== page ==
KAMPALA, Uganda (AP) — Nearly a third of people in sub-Saharan Africa do not have access to safe drinking water, the World Water Council said Wednesday, urging governments to contribute adequate amounts of their budgets toward projects aimed at making safe water widely available.
"There is an absolute necessity to increase water security in order to overcome the challenges brought on by climate change and human influence ... We need commitment at the highest levels," the organization's president, Benedito Braga, said in a statement marking World Water Day.
Africa and Asia are the most affected by scarcity of safe water, with Papua New Guinea, Equatorial Guinea and Angola reporting that clean water is available to less than 50 percent of their populations, the statement said.
Globally, at least 1.8 billion people use a drinking-water source contaminated with feces, and half of the world's population will be living in water-stressed areas by 2025, according to the World Health Organization.
The water problem is particularly serious in sub-Saharan Africa, where 32 percent of people lack access to clean water and where some of the world's poorest live. Water-borne diseases like cholera are common. Africa's population is also growing quickly, putting even more pressure on available sources of safe water.
In Africa's largest city, environmental activists protested for better access to clean water. Community leaders in Lagos, Nigeria, said residents of the sprawling city of 21 million are suffering.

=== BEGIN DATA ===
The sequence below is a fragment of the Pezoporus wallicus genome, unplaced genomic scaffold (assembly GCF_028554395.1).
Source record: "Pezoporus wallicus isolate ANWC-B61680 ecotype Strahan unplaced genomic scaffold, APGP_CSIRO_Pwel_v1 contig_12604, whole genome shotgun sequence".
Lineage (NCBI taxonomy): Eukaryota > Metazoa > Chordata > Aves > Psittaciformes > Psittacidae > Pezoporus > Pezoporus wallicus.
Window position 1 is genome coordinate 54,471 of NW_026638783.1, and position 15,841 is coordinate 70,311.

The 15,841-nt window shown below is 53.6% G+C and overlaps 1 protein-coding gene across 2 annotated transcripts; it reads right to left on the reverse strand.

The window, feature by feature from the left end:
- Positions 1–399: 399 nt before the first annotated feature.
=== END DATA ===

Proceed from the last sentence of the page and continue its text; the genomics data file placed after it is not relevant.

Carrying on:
"When we fetch the water, it foams and smells like petrol and detergent was poured into it," Barakatu Elegbede said. "It will just be foaming, it's no longer drinkable." Residents blamed unmaintained petroleum pipes buried underground for decades.
Less than 20 percent of Lagos residents have access to clean water, said activist Akinbode Oluwafemi.
Han Seung-soo, the U.N. special envoy for disaster risk reduction and water, told Wednesday's opening of The First General Assembly Water Dialogue that "during the past decade, water-related disasters have struck more frequently and have become more severe."
He said over 90 percent of human loss caused by disasters has been water-related.
Associated Press videographer Lekan Oyekanmi in Lagos, Nigeria, and writer Edith M. Lederer at the United Nations contributed.